One of the big surprises I had a number of years after “Cabaret” came out was seeing the stage production for the first time. The stage musical of “Cabaret” is not nearly as good as the movie version. Fosse, who also directed the original Broadway production back in 1966, clearly saw a vision of how he could use the medium of film to make “Cabaret” a far richer work of art. Part of that included having the team that wrote the songs for the stage musical–John Kander and Fred Ebb–deemphasize some songs in the movie version, while including some addional songs. Another part of that vision was going back to the source material that the stage musical was based upon: Christopher Isherwood’s "Berlin Stories," and "I Am a Camera," a play–by John Van Druten–based on Isherwood’s stories.
Another distinguishing feature of “The Godfather” is the vivid performances Coppola elicited from Brando, Robert Duvall, John Cazale, Richard Castellano and the rest of the cast. Likewise, Fosse was able to draw out dazzling performances from Liza Minnelli, Michael York, Joel Grey, Helmut Griem and other players in the movie. It’s by far the best Minnelli or York has been on the silver screen.
"Cabaret ended up winning eight Oscars–the most a movie has ever won that was not also named Best Picture.
Unlike Coppola, who’s made many movies, the chain-smoking Fosse — who died in 1987 at age 60 — only made five movies. Besides “Cabaret,” his autobiographical film “All That Jazz” is also a must-see.
The great Italian movie maker Federico Fellini once said, according to Vanity Fair, that his movies, like his life, could be summed up in “circus, spaghetti, sex and cinema.” For Fosse it would be in theater, cigarettes, sex and cinema.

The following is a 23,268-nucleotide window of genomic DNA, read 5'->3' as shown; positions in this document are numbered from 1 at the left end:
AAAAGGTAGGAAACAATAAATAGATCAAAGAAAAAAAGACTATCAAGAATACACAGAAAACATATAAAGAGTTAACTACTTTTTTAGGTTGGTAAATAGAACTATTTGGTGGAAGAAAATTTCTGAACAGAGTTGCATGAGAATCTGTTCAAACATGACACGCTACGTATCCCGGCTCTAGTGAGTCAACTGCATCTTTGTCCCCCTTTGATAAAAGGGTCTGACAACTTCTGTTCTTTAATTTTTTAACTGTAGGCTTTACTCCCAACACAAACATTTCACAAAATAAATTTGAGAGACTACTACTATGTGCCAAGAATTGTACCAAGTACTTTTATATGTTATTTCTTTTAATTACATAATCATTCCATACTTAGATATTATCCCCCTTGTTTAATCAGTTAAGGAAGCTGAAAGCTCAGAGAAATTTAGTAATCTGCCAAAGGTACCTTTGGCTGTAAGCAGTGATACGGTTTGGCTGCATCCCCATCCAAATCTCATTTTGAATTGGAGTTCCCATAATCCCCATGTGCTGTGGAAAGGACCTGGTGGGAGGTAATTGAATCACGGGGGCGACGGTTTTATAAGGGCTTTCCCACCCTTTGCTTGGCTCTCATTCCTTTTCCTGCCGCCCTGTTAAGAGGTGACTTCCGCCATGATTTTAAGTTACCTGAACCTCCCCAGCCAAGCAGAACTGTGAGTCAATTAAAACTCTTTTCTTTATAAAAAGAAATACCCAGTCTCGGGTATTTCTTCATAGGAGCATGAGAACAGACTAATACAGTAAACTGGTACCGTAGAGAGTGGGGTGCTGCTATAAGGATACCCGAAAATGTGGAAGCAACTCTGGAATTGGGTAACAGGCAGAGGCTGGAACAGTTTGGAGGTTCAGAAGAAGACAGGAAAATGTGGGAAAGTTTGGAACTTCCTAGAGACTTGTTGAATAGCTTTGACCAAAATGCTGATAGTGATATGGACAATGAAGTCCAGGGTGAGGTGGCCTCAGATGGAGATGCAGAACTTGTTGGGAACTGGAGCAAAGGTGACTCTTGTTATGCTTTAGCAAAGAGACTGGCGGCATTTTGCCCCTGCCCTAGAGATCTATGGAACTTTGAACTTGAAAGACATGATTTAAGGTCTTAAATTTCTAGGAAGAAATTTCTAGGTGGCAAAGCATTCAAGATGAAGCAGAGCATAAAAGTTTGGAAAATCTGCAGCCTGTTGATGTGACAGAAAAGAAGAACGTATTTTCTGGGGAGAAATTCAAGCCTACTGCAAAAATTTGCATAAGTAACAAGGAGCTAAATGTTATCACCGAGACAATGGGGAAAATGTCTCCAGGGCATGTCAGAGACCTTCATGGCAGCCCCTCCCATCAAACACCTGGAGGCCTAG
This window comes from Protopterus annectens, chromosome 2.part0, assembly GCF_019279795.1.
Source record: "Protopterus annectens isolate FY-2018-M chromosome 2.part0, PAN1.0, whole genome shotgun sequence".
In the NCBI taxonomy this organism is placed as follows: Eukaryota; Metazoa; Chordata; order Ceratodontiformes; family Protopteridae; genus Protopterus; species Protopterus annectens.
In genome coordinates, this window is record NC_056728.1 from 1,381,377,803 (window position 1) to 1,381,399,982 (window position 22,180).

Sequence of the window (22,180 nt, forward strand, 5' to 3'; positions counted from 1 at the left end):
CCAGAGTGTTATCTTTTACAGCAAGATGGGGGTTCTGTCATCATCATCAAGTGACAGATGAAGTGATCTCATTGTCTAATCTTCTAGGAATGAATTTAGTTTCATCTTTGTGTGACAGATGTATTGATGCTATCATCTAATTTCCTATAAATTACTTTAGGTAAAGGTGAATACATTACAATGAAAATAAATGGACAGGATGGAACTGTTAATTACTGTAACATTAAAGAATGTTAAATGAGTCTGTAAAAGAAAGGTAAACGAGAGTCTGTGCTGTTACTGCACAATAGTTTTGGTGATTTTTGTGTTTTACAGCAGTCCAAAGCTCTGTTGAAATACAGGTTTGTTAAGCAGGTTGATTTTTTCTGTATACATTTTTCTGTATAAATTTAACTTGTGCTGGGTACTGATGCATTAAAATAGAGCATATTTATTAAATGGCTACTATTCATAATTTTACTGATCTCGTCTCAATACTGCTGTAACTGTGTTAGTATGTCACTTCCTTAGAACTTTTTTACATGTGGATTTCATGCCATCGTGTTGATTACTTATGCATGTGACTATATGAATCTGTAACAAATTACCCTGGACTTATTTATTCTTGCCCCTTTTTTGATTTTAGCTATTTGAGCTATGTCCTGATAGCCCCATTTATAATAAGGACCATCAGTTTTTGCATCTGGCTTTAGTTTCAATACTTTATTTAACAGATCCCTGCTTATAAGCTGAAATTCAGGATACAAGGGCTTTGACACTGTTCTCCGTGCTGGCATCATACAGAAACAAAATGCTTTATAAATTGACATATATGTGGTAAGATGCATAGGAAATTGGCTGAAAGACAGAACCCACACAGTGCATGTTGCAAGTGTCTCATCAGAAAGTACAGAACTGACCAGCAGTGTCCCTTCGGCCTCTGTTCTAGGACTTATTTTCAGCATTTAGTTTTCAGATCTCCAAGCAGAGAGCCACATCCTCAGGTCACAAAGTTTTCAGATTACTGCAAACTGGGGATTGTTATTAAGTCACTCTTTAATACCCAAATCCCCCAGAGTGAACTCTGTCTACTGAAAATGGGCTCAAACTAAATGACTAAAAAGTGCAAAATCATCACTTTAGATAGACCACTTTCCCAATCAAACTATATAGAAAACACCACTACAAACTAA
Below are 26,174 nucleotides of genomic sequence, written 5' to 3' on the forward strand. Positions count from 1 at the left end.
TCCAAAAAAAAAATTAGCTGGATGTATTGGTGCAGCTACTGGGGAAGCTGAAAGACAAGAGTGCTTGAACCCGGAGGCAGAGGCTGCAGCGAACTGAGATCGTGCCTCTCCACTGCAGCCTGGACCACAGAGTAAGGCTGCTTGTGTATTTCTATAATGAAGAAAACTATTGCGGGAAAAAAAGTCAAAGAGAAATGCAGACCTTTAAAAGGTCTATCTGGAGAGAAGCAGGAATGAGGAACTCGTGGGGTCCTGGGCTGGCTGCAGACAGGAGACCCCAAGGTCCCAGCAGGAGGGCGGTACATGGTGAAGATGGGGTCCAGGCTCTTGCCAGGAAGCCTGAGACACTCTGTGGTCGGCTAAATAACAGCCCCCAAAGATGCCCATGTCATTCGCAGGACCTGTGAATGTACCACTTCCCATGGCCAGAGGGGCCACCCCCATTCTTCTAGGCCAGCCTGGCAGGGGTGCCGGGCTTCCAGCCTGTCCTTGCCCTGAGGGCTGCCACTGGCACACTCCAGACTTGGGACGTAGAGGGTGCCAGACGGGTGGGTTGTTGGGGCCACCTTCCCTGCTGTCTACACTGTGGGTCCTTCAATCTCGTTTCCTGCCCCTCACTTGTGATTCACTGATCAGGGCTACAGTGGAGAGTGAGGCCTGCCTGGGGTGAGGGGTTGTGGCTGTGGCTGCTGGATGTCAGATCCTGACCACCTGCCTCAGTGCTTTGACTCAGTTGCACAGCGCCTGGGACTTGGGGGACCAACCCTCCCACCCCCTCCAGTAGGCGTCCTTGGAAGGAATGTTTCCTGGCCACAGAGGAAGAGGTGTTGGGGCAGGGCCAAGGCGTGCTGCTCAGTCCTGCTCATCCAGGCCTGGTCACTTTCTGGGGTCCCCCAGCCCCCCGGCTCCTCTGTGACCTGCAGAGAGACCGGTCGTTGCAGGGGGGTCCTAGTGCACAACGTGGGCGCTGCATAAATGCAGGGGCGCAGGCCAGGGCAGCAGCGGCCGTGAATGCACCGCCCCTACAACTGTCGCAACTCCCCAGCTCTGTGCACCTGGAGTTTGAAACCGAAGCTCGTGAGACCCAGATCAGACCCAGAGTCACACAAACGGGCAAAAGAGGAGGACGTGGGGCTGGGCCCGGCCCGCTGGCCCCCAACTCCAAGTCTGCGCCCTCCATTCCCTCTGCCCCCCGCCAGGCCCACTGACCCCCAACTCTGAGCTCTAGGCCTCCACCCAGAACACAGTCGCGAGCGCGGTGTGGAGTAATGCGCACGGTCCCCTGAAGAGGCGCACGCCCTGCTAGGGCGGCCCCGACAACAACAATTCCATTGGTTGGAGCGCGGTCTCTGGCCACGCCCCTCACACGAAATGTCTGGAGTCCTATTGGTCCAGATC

Tonight, April 12, 2012, in Hollywood, at the historic Grauman’s Chinese Theatre, you can see a restored “Cabaret,” at the opening event of the third annual TCM Classic Film Festival. It’s well worth the effort to try and see it on the big screen.
Also scheduled to be shown tonight at the TCM movie jubilee is a wonderfully gritty film noir standard that rarely plays on the big screen. From 1948, it’s “Criss Cross,” starring Burt Lancaster in an early role that mesmerizes. His co-star is Yvonne De Carlo, best known to TV audiences as the mother in “The Munsters.” Here she’s the treacherous femme fatale monster. Also on board is the prodigious Dan Duryea, whose nasty roles were a noir staple. The heist in this picture is still one of the best ever captured on celluloid, and the movie’s director, Robert Siodmak, is one who should be much better known. A lot of film noirs, in my experience, fall apart at the end. This is one ending, however, that doesn’t disappoint or betray this fatalistic genre.
This is TCM’s third go-round presenting a film festival of classic movies here in L.A. Two years ago I saw a sumptuous print of “Sweet Smell of Success,” (1957) which contains Lancaster’s best role. Last year I had a lot of fun seeing, for the first time on the big screen, the remarkable “Dodsworth” (1936) starring Walter Huston, Ruth Chatterton and Mary Astor.
I’m not sure which movie or movies I’ll see at the festival in the next few days, but TCM has really outdone itself with its expanded offerings this year. In tomorrow’s column I’ll write about some of the other gems at this grand TCM moviefest.